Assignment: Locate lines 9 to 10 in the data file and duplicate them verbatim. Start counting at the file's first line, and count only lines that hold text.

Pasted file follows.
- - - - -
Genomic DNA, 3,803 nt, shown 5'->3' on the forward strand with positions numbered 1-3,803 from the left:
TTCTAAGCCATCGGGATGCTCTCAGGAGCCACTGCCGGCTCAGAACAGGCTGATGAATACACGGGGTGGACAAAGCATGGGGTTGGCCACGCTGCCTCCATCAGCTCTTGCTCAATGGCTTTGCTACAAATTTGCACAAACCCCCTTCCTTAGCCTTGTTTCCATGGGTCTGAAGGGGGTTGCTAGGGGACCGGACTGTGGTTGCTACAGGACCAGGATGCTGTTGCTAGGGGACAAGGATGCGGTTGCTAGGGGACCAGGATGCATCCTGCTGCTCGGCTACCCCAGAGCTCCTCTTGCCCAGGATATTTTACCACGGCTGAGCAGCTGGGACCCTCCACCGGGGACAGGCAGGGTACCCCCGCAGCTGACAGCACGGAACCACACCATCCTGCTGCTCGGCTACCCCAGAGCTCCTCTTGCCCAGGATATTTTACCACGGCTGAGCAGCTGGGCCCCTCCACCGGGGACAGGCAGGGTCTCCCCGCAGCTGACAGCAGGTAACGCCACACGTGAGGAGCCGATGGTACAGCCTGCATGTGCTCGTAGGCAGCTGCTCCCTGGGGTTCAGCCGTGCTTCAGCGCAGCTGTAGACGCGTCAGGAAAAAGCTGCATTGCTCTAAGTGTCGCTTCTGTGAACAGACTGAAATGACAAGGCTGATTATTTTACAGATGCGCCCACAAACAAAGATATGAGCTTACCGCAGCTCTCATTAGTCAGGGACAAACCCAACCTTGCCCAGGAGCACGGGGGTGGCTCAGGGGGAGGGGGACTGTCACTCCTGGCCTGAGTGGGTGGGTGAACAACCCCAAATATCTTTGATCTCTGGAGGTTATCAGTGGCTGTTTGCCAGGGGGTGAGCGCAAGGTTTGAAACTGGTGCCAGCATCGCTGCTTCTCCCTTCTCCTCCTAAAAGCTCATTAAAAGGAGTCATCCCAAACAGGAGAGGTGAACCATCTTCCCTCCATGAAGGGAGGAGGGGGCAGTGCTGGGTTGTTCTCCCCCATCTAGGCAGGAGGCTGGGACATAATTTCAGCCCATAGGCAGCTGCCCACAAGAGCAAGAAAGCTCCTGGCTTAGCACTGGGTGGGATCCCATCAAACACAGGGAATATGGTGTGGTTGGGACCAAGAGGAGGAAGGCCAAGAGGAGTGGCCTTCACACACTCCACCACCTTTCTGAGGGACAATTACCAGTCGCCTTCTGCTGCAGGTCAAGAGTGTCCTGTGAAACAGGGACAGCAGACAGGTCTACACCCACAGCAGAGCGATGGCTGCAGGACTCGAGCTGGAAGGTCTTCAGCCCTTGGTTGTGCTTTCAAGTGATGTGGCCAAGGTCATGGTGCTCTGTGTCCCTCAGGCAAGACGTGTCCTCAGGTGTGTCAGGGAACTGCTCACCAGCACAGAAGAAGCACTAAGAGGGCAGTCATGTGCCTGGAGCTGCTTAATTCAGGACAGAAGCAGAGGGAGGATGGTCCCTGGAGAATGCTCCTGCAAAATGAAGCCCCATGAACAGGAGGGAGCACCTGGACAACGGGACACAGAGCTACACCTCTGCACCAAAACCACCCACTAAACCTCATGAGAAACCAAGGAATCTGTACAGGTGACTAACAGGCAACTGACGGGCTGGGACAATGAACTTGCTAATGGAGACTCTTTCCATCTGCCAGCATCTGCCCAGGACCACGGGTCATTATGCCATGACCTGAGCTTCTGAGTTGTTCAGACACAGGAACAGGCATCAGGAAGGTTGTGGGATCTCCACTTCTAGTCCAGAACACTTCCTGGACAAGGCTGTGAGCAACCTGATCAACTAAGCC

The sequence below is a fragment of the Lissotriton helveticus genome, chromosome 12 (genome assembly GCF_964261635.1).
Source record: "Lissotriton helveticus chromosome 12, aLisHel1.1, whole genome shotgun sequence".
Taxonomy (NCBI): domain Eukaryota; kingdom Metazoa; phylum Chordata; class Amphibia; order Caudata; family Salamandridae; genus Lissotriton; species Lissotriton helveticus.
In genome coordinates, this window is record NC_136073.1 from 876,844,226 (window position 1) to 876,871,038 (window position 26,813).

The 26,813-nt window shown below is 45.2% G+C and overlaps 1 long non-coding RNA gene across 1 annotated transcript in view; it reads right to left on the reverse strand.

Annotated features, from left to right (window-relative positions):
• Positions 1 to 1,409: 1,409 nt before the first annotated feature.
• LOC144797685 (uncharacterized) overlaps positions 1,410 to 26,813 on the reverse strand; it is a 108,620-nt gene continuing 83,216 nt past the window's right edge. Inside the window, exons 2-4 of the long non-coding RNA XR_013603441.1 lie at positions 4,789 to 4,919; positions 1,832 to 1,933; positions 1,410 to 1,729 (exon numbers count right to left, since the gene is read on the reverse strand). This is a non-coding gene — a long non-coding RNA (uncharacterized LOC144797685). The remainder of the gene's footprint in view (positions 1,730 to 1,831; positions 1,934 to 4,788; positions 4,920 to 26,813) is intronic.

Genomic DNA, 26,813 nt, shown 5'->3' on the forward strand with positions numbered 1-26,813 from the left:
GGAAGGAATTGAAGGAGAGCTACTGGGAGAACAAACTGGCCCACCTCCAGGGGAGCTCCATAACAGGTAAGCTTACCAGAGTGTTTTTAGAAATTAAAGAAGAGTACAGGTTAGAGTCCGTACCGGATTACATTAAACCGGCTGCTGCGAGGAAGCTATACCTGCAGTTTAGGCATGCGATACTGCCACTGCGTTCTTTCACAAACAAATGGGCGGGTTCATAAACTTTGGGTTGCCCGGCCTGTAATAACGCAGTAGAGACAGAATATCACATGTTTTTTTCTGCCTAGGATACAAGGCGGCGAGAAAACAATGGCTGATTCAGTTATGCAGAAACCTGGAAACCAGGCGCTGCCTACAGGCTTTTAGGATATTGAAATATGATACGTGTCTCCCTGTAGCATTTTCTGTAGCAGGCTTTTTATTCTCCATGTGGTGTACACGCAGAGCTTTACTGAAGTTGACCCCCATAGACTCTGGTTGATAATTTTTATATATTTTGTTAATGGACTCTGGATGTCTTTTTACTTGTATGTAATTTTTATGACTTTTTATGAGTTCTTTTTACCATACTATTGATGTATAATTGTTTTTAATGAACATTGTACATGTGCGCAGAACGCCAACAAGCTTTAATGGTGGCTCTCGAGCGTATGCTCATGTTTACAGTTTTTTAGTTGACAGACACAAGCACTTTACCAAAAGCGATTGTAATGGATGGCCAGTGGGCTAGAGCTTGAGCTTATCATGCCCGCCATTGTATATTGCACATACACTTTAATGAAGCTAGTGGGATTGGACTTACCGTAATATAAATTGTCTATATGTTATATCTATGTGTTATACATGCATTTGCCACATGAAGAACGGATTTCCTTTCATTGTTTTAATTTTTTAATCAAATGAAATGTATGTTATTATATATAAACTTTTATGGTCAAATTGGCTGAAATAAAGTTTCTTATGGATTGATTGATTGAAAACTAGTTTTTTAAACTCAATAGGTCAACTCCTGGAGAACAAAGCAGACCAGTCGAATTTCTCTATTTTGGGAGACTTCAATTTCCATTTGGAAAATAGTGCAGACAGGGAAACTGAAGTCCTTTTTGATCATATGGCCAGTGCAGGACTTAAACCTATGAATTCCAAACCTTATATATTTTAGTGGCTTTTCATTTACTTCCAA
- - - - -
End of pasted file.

• Positions 1 to 1,409: 1,409 nt before the first annotated feature.
• LOC144797685 (uncharacterized) overlaps positions 1,410 to 26,813 on the reverse strand; it is a 108,620-nt gene continuing 83,216 nt past the window's right edge. Inside the window, exons 2-4 of the long non-coding RNA XR_013603441.1 lie at positions 4,789 to 4,919; positions 1,832 to 1,933; positions 1,410 to 1,729 (exon numbers count right to left, since the gene is read on the reverse strand). This is a non-coding gene — a long non-coding RNA (uncharacterized LOC144797685). The remainder of the gene's footprint in view (positions 1,730 to 1,831; positions 1,934 to 4,788; positions 4,920 to 26,813) is intronic.